Life before Death - what really matters?

Book Review


Living life to the fullest is important to me.  I have just read "Being Mortal" by Atul Gawande.  It raises important issues about life before death.  If you are told you have a terminal illness, how would you cope?  How would your family manage? What actually matters in the end? What "trade offs" are you willing to make to prolong your life? How do you want to spend your last year, months or days?  These are important questions that few people discuss until they have no choice.


Atul Gawande is a surgeon based in the USA.   He talks about long term care for the elderly and aggressive treatment of diseases.  His main discussion is about what matters most to people who are terminally ill.  Atul reports on research that shows hospice care (received at home) can result in some patients living longer, in less pain and with more dignity than those who receive aggressive treatments.  Of course, this depends on each patient's circumstances.  He talks about the right questions to ask a patient when they face the news that they are going to die.  It's important to find out what that person understands about their illness.  What steps they want to take and the trade offs they are willing to make.

Chocolate and American Football

He gives an example of a patient that is terminally ill.  The patient must decide if he should have an operation. The operation could leave him paralysed below the neck if it is not successful.  If it is successful it could prolong his life for a few years.  The patient has already spoken to his daughter.  He says that as long as he can watch the American football on television and eat chocolate ice cream life is worth living.  The operation has complications and the doctors ask the daughter if they should carry on.  She asks if he can still watch the American football on television and eat chocolate ice cream if they carry on.  "Yes" they say.  So she tells them to proceed.  The patient survives for several years paralysed but still leading a life worth living for him.  What a simple way of making a big decision!  They spoke about what matters to the father so the daughter could assess the risks and make a decision for him.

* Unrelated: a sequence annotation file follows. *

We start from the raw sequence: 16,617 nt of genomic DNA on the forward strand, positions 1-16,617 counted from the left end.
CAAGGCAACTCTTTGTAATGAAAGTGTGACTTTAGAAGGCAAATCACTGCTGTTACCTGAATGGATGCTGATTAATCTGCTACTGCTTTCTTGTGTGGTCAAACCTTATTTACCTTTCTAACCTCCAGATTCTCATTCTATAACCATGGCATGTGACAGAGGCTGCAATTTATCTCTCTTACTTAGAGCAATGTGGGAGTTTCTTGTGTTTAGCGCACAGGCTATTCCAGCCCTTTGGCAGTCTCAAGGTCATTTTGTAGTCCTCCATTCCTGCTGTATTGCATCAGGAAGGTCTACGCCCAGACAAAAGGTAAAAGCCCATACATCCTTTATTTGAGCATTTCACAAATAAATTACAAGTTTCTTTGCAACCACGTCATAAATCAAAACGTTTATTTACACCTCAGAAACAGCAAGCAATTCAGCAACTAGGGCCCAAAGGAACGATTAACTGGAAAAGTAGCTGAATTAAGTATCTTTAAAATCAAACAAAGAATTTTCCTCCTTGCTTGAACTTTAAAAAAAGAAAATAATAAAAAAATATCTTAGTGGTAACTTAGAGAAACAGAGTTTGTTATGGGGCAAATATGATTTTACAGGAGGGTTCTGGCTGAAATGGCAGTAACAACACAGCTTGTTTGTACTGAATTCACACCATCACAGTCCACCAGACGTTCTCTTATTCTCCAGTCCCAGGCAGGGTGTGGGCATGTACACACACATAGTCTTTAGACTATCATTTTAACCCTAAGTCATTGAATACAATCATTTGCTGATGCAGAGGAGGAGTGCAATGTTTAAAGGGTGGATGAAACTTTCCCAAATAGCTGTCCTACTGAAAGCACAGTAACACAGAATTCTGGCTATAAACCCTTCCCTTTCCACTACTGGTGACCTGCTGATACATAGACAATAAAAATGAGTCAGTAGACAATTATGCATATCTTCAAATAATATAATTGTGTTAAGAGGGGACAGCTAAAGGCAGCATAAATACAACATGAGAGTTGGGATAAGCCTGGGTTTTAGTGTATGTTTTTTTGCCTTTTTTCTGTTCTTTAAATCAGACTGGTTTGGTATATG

Terminal illness

I draft Lasting Powers of Attorney for Health and Welfare for clients all the time.  I ask my clients if they have discussed decisions about end of life care with their Attorneys.  Attorneys are often spouses and children so they are close family members.  Isn't it natural to talk about these things with loved ones? I know that it isn't, but it should be.  I would like my family to know my wishes, wants and needs. They can then help me to live the life I want to lead for as long as possible.  I want them to know the trade offs I am willing to make (being able to eat chocolate is a definite for me!).  I want them to know that I would rather receive care at home than go to a residential care home.  These are just my wishes but when you start talking about them you can also start planning for them.


The book is easy to read, funny and important.  We need to be more open about these things.  This book is relevant to everyone because it talks about things that matter to everyone.  I recommend it to you.  I hope you find it will help you talk to your family about what matters most to you.


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